Estate planning isn’t exclusively for the wealthy. The sooner you start planning for reallocation of your assets, the better. Estate planning ensures that your chosen assets get delegated to the proper people. Otherwise, if you were to pass away, your hard-earned assets, distribution of your property and money are determined by state laws. If you are living yet unable to manage your affairs, estate planning can also provide reassurance that your financial matters are taken care of according to your terms. Creating an estate plan is a step you can take towards controlling your financial affairs if something unexpected happens to you.
Life events can be unpredictable. While we don’t have complete control over events that happen, we can control who inherits our assets and prized possessions through a completed estate plan. Consider talking to an estate planning attorney who can discuss your best options.
Do I Need a Will?
A Last Will and Testament is a document intended to outline the chosen people who will inherit your assets after you pass away. If you have an estate plan, the choice of your heirs is entirely up to you! You have complete control over where your lifelong assets go. In addition, this document can also state who will take care of your children if they’re under 18-years-old. You can rest assured knowing that your children will be taken care of by your chosen guardian if you pass away.
Without this document, any decisions regarding your assets including property, bank accounts, tangible personal items and more, will be made by the state of law. A Last Will and Testament only become actionable after you die.
A Living Will takes into effect if you become incapacitated. This document outlines the type of medical care you wish to receive. It only becomes valid when a doctor determines that you are unable to make these decisions for yourself.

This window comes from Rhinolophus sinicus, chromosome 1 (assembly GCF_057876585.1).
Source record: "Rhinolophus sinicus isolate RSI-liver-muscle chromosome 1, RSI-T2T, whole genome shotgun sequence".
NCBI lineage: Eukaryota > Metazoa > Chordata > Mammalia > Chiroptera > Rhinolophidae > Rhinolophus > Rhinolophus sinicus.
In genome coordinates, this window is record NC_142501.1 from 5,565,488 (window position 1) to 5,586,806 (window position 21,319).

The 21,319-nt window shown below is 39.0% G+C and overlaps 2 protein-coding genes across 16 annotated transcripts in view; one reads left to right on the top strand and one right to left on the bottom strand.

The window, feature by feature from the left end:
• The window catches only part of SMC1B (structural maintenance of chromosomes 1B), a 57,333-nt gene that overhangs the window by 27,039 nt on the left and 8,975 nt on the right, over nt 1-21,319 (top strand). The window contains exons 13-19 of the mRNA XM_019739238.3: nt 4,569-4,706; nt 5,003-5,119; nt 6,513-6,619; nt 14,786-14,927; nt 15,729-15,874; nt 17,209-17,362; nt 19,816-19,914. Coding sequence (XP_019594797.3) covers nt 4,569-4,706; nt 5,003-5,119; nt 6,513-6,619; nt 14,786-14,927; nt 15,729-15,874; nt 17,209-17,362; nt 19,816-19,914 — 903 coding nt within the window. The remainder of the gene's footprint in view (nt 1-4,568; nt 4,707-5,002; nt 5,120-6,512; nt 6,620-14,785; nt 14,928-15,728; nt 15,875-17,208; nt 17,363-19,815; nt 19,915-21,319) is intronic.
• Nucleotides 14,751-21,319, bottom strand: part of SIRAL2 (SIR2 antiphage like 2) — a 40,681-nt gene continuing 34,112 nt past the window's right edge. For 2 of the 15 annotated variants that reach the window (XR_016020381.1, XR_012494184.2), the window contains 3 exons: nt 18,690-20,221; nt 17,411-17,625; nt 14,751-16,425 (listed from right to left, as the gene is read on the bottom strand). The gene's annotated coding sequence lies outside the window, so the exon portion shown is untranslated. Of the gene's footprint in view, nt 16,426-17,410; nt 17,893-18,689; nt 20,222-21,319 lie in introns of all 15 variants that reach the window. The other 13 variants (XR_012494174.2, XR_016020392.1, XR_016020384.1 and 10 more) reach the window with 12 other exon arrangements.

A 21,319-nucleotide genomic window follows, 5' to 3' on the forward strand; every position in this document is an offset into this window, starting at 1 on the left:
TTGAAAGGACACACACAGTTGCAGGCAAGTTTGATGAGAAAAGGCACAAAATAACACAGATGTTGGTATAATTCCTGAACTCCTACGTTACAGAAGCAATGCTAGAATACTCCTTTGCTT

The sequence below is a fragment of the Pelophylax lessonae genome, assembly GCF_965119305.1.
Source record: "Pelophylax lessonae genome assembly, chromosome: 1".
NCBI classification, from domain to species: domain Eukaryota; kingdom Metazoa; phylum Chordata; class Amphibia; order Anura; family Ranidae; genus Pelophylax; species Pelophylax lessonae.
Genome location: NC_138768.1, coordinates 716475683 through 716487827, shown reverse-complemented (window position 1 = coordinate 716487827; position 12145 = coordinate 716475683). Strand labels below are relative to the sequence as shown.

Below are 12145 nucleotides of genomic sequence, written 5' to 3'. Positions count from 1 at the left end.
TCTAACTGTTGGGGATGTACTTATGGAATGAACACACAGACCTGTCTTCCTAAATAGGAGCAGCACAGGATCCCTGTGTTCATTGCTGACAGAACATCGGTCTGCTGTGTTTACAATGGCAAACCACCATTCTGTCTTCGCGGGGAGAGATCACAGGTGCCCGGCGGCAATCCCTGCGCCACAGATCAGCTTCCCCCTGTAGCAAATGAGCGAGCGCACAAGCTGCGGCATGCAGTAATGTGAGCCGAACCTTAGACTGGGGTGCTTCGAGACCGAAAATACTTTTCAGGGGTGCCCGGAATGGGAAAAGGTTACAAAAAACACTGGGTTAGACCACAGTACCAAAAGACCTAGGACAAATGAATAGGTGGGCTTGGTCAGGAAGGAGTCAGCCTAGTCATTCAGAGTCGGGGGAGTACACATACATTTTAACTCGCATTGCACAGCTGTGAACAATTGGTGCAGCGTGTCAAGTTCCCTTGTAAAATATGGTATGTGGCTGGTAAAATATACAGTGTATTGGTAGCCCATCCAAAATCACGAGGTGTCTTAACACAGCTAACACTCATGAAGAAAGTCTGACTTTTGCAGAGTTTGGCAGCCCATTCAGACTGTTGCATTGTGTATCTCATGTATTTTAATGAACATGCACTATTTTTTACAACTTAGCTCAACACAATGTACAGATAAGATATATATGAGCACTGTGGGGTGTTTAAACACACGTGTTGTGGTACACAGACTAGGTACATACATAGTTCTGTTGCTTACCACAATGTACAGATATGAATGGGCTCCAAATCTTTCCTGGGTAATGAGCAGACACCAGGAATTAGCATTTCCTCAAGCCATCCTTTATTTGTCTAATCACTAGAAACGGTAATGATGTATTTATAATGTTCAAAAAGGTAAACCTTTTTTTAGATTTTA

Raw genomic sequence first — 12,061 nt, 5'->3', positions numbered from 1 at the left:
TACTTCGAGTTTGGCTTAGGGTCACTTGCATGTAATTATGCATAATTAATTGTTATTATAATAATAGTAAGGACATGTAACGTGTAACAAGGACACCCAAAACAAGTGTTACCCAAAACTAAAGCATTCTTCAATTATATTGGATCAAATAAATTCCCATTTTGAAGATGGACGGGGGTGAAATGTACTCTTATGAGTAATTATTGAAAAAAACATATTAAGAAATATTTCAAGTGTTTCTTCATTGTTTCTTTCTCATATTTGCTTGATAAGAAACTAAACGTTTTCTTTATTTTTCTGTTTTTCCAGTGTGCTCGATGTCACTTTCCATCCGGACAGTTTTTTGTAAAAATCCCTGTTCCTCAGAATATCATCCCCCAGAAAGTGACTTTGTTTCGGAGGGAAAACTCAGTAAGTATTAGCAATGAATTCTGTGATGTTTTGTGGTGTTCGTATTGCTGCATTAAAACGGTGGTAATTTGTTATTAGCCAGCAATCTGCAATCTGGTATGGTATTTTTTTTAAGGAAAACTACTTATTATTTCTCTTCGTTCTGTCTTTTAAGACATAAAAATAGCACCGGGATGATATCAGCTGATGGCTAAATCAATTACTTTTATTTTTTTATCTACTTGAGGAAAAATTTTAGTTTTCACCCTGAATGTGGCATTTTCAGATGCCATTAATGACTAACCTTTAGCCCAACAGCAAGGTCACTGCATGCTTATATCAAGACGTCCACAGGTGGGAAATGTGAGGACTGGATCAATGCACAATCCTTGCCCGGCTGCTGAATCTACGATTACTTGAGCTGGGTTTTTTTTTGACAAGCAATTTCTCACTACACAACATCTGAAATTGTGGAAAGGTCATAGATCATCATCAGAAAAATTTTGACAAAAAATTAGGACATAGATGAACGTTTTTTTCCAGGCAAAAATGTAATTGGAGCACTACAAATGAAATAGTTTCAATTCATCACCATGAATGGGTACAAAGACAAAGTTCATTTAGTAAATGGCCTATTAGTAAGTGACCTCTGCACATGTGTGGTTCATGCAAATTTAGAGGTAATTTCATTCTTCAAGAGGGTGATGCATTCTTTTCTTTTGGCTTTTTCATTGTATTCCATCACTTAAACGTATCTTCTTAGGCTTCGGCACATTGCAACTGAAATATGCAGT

Importance of a Having a Durable Power of Attorney
Choosing a durable power of attorney is an aspect of an estate plan that takes effect today while you’re living. Regardless of age, power of attorney documents is an essential piece of an estate plan. Appointing a durable power of attorney will ensure that your healthcare decisions and finances become handled by your chosen people if you are living yet unable to manage them yourself. If you are alive and become unable to make your own decisions, your chosen durable power of attorney can make those decisions for you.
Understanding the Types of Durable Power of Attorneys
There are two main types of durable power of attorneys. A durable health care power of attorney can make health-based decisions for you. You can appoint more than one person to act as your health care power of attorney. For example, if you have three children over the age of 18, all three can be eligible as your chosen health care power of attorney. This document is the only way to appoint a person(s) who will make health care decisions on your behalf.
A durable power of attorney for financial services is a document outlining the designated person(s) to handle your financial affairs. If you undergo an accident or diagnosis that leaves you incapable of making sound decisions about your finances, this power of attorney will take care of everything for you. You can rest assured knowing your bills, mortgage, and general finances will be taken care of by the person(s) you elect.
Choosing your power of attorney is an integral part of any estate plan. You might be wondering: how do I identify the right people? We recommend choosing someone responsible, trustworthy and who has your best interest in mind.
Contact Stephanie Krane-Boehmer, an experienced estate planning lawyer who will work with you to create a customized estate plan.
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